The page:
Licence to Let: How property licensing could protect private renters

We’re researching how councils have licensed landlords in London to find out how licensing can help renters.

Almost a third of Londoners live in privately rented housing – 30 per cent, compared to 19 per cent across all of England.

Growing demand has enabled rogue landlords and poor quality accommodation. But in most parts of London, there’s still no need for landlords to register their property or apply for the right to rent it out.

The government have announced plans for a national ‘Property Portal’ – a register of information about landlords.

And some local authorities have already gone further than this, by requiring licenses for properties with clear minimum standards. But at the moment, councils don’t have the power to extend these schemes.

In this project, we’ll explore how both these ideas – a national landlord register and local property licensing – could help tenants.

To find out, we’ll be asking:

  1. What do local authorities in London, with or without their own property licensing schemes, want from a national landlord register?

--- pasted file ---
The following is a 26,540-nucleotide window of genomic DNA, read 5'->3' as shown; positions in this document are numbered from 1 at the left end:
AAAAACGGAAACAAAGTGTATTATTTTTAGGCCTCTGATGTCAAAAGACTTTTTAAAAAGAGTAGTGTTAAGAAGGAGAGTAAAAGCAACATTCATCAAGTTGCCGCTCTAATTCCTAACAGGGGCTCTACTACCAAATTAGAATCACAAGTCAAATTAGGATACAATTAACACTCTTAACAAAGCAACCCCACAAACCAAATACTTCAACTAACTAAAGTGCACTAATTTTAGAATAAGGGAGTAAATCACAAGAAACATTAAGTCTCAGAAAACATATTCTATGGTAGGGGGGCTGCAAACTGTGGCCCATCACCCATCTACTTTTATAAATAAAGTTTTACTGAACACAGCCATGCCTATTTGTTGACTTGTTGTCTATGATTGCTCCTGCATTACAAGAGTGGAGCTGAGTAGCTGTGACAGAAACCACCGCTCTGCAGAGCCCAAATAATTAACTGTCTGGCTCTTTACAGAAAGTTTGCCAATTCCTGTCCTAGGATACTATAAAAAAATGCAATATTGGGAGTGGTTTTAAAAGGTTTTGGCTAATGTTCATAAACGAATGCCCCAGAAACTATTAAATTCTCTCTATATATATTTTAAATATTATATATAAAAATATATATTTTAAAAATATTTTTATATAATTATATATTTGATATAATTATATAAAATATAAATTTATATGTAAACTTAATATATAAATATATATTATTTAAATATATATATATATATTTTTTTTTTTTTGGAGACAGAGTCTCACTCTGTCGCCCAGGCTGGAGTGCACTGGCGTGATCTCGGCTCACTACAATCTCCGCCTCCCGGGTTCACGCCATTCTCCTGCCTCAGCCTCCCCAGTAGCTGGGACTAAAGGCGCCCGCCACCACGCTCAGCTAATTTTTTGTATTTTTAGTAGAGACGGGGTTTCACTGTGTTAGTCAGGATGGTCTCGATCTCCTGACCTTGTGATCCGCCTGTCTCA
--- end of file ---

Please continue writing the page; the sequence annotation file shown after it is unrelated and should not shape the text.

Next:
2. What data do local authorities need from a national landlord register to enforce standards in the private rented sector?
  3. How could a national landlord register interact with local authorities’ property licensing schemes, and what features would enable them to complement one another?
  4. What are the merits of devolving property licensing from national government to London’s city government? Should power in this area be devolved from national government to London?
  5. What can we learn from licensing and register schemes in other parts of the UK?

To answer these questions, we’ll speak to London boroughs and experts from across the UK, and conduct a review of the evidence on licensing.

If you’d like to get in touch about this project, please contact Jon Tabbush.

Principal Sponsor

This project has been generously supported by